Make use of strawberry season and try this recipe for a patisserie-perfect Fraisier cake
Typically, I do not bake a cake for my birthday because someone else does. But this birthday, because everything was so dismal around me, I felt like baking a special cake to lift my spirits.
Let me provide some context. Two things happened this year — the Covid-19 pandemic, of course, and my mother’s passing. My birthday arrived in this sea of grief, almost like it should not have. But it did, because birthdays cannot skip a year, well, unless you are a leapling — someone born on February 29.
Anyway, after watching an episode of The Great British Baking Show, I was inspired by one of the competitions and baked a Fraisier cake. The cake looked and tasted, amazingly delicious.
This cake has layers of Genoise sponge cake, buttercream and strawberries, and is topped with rolled-out marzipan. It is the combination of these items that makes the cake so desirable, so you cannot write about the history of one without mentioning the histories of the others.
The Fraisier cake was invented in France, possibly in 1860, and the name is derived from the French word ‘Fraise’ for strawberries. Buttercream, called crème mousseline in French and butterkrem in German, was invented in Germany (although both cultures lay claim to this cream) in 1915.
This kind of buttercream is as soft as muslin, hence the name mousseline. It consists of eggs, butter, flour, cornflour, vanilla and milk and, when cooked, is firm but soft. Marzipan, which goes over the Fraisier cake, has its origins in Iran and is thought to have made its way to Europe through the Turks.
5 free range eggs at room temperature 1/2 cup melted butter 1/2 cup sugar 1/2 cup all-purpose flour 2 teaspoons cornflour 1 teaspoon vanilla or any other essence (I prefer lemon) A pinch of salt
Line a seven-inch round springform baking pan with parchment paper. Rub some oil or butter on the paper and dust some floor onto it.
Break the eggs, and place in a big bowl. Add sugar. Roughly beat both items together with a fork, and then beat the mixture with an electric eggbeater for 10 minutes or until it forms firm peaks.
Sift flour in small amounts over the mixture and stir gently. Keep sifting until all the flour is in. Mix all ingredients, quickly but gently, as you want to avoid beating the air out of the mixture.
Sift cornflour in and add melted butter to the mixture in small portions and stir until they are completely folded into the batter.
Empty mixture into the baking tray and bake at 350 Fahrenheit for 25 minutes. If you see the cake pulling away from the sides of the tray, then it is ready. Cool the cake for a few minutes and remove onto a plate. Later, cut into two equal halves horizontally.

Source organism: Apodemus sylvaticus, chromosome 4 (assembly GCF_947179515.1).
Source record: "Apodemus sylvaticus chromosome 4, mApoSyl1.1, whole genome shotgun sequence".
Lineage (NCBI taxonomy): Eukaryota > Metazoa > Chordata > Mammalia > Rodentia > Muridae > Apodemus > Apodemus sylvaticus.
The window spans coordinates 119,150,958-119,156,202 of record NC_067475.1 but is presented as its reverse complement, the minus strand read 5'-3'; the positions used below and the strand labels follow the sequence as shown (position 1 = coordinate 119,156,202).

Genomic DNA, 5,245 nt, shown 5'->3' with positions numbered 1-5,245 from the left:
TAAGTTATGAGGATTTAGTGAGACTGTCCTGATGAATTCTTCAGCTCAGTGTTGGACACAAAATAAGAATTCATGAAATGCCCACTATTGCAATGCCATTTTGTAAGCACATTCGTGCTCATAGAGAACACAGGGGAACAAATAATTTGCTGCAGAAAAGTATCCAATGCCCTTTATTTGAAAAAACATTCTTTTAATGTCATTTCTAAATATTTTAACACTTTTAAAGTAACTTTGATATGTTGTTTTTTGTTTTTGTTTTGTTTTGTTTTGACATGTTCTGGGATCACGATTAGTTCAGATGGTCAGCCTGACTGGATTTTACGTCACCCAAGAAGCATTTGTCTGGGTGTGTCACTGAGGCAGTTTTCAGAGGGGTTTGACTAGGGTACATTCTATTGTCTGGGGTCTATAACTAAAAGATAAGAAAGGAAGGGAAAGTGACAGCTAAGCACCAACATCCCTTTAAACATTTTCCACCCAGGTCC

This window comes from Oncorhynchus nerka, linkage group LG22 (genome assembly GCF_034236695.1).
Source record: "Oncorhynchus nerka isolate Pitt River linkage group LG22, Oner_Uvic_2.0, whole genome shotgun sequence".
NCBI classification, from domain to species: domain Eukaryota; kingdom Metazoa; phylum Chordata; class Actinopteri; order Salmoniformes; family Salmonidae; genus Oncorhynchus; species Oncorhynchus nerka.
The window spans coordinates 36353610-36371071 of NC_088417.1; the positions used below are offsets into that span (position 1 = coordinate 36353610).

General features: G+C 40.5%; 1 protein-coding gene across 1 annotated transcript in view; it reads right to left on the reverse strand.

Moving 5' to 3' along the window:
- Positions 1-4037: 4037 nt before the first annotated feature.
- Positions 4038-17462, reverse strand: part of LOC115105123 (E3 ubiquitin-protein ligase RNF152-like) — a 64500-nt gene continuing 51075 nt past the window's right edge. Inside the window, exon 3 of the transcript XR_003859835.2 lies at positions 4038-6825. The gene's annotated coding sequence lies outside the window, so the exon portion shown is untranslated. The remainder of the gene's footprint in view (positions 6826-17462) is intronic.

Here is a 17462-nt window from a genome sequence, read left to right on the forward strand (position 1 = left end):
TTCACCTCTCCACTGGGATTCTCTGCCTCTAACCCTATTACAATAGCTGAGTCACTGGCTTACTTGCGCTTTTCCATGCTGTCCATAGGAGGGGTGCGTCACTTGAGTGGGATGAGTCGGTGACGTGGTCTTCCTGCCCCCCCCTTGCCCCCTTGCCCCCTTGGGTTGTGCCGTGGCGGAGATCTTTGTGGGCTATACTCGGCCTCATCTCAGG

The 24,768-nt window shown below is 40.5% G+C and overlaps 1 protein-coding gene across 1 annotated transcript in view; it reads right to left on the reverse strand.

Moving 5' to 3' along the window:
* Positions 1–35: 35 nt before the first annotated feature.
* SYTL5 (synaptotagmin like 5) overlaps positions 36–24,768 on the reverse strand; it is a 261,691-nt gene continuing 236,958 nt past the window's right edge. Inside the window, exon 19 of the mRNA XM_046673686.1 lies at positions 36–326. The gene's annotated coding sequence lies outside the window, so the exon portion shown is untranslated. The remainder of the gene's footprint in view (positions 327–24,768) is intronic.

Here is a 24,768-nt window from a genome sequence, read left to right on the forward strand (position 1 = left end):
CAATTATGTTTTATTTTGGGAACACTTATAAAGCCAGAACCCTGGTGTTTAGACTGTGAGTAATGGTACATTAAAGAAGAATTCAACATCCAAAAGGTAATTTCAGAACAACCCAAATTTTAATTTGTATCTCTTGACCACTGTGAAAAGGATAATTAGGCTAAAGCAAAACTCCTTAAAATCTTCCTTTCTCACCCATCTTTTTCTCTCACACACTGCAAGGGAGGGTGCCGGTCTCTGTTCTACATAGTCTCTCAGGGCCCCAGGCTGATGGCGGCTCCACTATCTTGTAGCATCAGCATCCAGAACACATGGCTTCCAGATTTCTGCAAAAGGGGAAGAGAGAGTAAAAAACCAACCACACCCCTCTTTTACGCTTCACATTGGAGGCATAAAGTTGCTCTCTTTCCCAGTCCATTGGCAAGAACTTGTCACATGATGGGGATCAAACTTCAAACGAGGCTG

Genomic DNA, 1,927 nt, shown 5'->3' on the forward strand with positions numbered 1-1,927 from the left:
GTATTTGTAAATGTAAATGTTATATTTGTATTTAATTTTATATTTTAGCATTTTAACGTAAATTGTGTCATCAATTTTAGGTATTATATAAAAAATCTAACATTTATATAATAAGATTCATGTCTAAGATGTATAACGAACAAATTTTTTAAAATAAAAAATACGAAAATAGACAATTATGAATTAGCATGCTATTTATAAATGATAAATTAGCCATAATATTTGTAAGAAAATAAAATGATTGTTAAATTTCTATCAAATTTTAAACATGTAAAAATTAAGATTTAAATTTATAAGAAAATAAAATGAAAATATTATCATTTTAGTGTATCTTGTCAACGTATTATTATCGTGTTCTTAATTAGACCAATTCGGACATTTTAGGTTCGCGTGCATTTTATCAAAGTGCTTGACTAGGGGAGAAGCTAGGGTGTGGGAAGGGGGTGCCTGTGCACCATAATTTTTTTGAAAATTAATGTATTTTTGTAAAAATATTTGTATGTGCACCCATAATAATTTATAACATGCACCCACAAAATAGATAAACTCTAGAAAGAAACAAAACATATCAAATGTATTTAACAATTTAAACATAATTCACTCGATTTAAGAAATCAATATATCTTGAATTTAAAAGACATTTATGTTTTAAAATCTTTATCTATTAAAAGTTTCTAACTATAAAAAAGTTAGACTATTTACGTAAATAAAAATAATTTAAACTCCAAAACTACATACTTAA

1/2 teaspoon vanilla essence 2.5 cups of milk 4 free range eggs (room temperature) 2 egg yolks (room temperature) 1/2 cup of sugar (add more if you like it sweeter) 7 tablespoons of cornflour 5 ounces of butter cut into small pieces 1 tablespoon cherry juice
Bring milk to a boil in a pot and turn the stove off. In a bowl, mix eggs, egg yolks, cherry juice and cornflour thoroughly and beat until the mixture is creamy and without lumps.
Add the milk to this mixture and beat well with a fork. Put this mixture into a clean pot and place on the stove on medium to low heat, stirring all the while to avoid lumps. Let it boil and thicken, then add butter and mix. Turn the stove off. Let it cool and divide into three equal portions.
1.5 cup blanched almonds 1 cup confectioners’ sugar 1-2 teaspoon rosewater 1 teaspoon almond extract The white of an egg 1 drop of red colour to get a nice candy or soft-pink colour
Pulse almonds and sugar in a food processor. Add rosewater, almond extract and the white of an egg and pulse until mixed thoroughly. Marzipan must be dough-like, so add more sugar to reach that goal. Wrap in plastic and refrigerate.
The juice of 2 fresh lemons 5 tablespoons water 4 tablespoons sugar
Place all three items in a small pot, and heat on medium stove for three minutes. Bring to a boil and turn the stove off. Let it cool down.
Assembling the cake
20 strawberries of same height and width, cut vertically into two halves 3 whole or sliced strawberries 1 acetate plastic sheet or parchment paper, six inches in height and approximately 22 inches long 1 clean, seven-inch, round springform baking pan 1 piping bag 3 teaspoons of confectioners’ sugar
Place the acetate sheet or parchment paper around the inside of the baking pan so it fits well against the sides of the pan. The two ends should meet or overlap slightly. Lay one half of the genoise cake at the bottom of the pan and pour half the lemon syrup over it.
Place the cut strawberries on the edge of the cake and against the acetate sheet in a circle with the inside facing out, and the pointed part on top. Make sure they fit tightly together. Put the first portion of buttercream in the piping bag, and first, pipe the gaps between the strawberries, and then over the cake until all the first portion of buttercream is used.
Now place the remaining cut strawberries over the buttercream until you have a full layer. Then top it with the second portion of the buttercream. Now place the second layer of the cake over it and top it with the remaining lemon syrup.
Next, add the last portion of buttercream over this, and make sure, using a butter knife, that the top is smooth and even. Keep the cake in the fridge for two hours. In the meantime, roll out the marzipan to the size of the top of the cake, roughly seven inches in diameter.
Bring the cake out of the refrigerator, remove it from the tin, and carefully strip the acetate sheet off the sides. Place the marzipan over the cake.
Dust with confectioners’ sugar and place the three strawberries on top in any fashion you like. Enjoy!
This piece was first published in Dawn, EOS, December 13th, 2020